Since generally a device for a parallel flat plate that ejects gas through holes in one of its electrodes is employed as a plasma CVD device, the film deposition speed tends to vary at the center of the substrates and at the center of the electrodes. On the other hand, an amorphous semiconductor layer, such as an amorphous silicon layer, is deposited on the four substrates as arranged shown in
As is shown in
The feature of the photoelectric converter shown in
Furthermore, as well as in the first through the third embodiments, since the scan circuits and detection integrated circuits that are mounted on the two substrates can be driven bidirectionally, the two photoelectric converters that are arranged as is shown in
According to a fifth embodiment, provided is an X-ray machine in which a fluorescent member is provided on the photoelectric conversion device in the first to the fourth embodiment.
The basic structure on the substrate is one wherein a light emitting layer that absorbs a high energy beam and generates visual radiation is provided on the light entering side in
A combination of this detector, which replaces an X-ray film, and an X-ray generator constitutes an X-ray machine that can be used for roentgen screening of breasts, or for examinations for mammary cancer. Unlike X-ray films, this X-ray detector can immediately display its output on a CRT, and the output can also be converted into digital output, for which image processing is performed by a computer, so that the output can be converted into an output that is consonant with the purpose of the device. The output data can be stored on a magneto-optical disk, and a quick search for previous images can be performed. The sensitivity of the detector is better than that of film, and a clear image can be provided by using an X-ray that has less adverse effect on a human body.
The method for driving a photoelectric conversion device array that is employed for the present invention will now be explained while referring to
The portion that is enclosed by broken lines in
First, a high level pulse is applied to control lines g1 through g3 and s1 through s3 by the scan circuits SR1 and SR2. When the transfer TFTs T11 through T33, and switches M1 through M3 are rendered on and become conductive, and the electrodes D of all the light-receiving devices S11 through S33 acquire a GND potential as a reference potential because the input terminal of an integrating amplifier Amp is designed to be a GND potential. At the same time, when the refresh controller RF outputs a high level pulse and the SWg is turned on, the electrodes G of all the light-receiving devices S11 through S33 acquire a positive potential from the refresh power source Vg. Then, all of the light-receiving devices S11 through S33 are placed in the refresh mode and are refreshed. Sequentially, when the refresh controller RF outputs a low level pulse and SWs is turned on, the electrodes G of all the light-receiving devices S11 through S33 acquire a negative potential from the reading power source Vs. The light-receiving devices S11 through S33 are placed in a photoelectric conversion mode, and at the same time, the capacitors C11 through C33 are initialized. While the device is in this condition, a low level pulse is applied to the control lines g1 through g3 and s1 through s3 by the scan circuits SR1 and SR2. Then, the transfer TFTs T11 through T33 and the switches M1 through M3 are rendered off, and the electrodes D of all the light-receiving devices S11 through S33 are opened, but with their potentials being held by the capacitors C11 through C33.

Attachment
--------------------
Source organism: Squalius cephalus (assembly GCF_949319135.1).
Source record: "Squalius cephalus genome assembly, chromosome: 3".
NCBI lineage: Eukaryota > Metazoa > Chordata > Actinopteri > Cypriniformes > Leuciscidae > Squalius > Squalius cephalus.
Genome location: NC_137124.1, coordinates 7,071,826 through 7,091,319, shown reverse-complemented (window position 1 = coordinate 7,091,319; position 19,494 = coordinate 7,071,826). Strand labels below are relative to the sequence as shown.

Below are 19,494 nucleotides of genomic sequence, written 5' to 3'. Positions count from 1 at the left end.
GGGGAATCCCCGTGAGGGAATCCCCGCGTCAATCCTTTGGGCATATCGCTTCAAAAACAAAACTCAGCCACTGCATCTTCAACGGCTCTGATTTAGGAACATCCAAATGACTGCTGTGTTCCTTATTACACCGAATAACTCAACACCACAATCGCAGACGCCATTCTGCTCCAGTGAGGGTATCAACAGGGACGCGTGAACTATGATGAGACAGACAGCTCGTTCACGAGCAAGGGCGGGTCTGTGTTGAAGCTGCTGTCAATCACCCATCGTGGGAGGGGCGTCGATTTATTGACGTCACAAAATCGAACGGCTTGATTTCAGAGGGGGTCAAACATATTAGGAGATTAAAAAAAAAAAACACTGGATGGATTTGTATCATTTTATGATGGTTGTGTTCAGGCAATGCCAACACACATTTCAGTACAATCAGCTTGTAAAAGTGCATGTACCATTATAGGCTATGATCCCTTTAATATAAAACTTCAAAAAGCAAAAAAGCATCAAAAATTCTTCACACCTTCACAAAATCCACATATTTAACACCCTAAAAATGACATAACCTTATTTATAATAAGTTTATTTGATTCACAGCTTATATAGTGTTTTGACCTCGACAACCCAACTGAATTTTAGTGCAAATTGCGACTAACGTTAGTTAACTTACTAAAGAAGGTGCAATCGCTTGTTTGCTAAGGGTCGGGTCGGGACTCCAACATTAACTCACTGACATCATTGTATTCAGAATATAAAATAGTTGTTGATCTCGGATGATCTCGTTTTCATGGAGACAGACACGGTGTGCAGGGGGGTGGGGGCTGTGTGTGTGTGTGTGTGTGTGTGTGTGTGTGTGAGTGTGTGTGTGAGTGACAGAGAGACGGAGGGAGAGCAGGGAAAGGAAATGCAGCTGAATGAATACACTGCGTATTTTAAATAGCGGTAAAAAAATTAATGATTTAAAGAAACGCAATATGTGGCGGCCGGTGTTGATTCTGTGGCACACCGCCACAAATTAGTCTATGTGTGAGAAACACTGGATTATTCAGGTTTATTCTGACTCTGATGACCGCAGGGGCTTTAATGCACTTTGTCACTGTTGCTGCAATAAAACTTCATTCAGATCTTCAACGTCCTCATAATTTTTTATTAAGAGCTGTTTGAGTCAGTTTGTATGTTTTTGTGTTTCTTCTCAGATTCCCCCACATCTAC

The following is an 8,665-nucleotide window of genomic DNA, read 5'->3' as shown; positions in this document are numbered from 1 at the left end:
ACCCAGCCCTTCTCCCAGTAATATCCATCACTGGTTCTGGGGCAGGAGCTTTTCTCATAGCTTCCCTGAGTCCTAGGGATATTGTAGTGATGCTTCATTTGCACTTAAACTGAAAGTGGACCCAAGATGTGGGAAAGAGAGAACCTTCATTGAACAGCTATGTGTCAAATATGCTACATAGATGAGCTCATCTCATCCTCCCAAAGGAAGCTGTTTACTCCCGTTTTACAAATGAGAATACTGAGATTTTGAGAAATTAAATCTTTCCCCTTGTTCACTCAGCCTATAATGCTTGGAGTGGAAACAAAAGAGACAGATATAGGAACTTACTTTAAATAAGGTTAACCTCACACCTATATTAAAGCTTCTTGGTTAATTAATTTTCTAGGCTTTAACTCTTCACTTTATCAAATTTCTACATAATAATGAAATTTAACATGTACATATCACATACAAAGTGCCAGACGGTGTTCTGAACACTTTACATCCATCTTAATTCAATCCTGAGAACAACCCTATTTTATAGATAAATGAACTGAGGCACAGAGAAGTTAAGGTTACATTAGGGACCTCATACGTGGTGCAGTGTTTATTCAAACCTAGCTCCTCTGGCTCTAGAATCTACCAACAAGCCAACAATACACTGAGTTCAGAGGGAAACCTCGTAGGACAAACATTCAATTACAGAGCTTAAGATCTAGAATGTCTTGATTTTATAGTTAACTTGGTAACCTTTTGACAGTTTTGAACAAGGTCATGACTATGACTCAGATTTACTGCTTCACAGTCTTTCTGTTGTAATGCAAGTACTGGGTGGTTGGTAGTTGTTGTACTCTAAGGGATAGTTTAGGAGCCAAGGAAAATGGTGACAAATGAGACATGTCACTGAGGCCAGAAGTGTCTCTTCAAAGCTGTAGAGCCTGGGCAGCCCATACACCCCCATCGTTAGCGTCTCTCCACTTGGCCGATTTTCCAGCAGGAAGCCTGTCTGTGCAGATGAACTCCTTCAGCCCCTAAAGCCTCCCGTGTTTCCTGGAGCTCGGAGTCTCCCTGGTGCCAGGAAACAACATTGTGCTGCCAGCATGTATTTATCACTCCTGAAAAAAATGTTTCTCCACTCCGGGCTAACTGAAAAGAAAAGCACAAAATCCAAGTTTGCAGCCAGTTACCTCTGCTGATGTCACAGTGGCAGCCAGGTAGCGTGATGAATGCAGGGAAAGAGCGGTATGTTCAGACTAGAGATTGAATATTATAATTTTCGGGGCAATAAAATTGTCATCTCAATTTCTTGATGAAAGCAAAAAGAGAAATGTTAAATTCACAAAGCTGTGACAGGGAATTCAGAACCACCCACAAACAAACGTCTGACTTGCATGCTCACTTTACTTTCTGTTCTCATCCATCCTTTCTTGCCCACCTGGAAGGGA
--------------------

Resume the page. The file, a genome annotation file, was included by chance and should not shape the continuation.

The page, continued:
Since no light beam is received at this time, no light is transmitted to the light-receiving devices S11 through S33 and a photocurrent does not flow across them. In this condition, a light beam pulse is emitted and is transmitted to the light-receiving devices S11 through S33 via an object to be exposed. An induced photocurrent that flows due to this light is stored as electric charges in the capacitors C11 through C33, and the electric charges are held therein after the transmission of a light beam has been completed.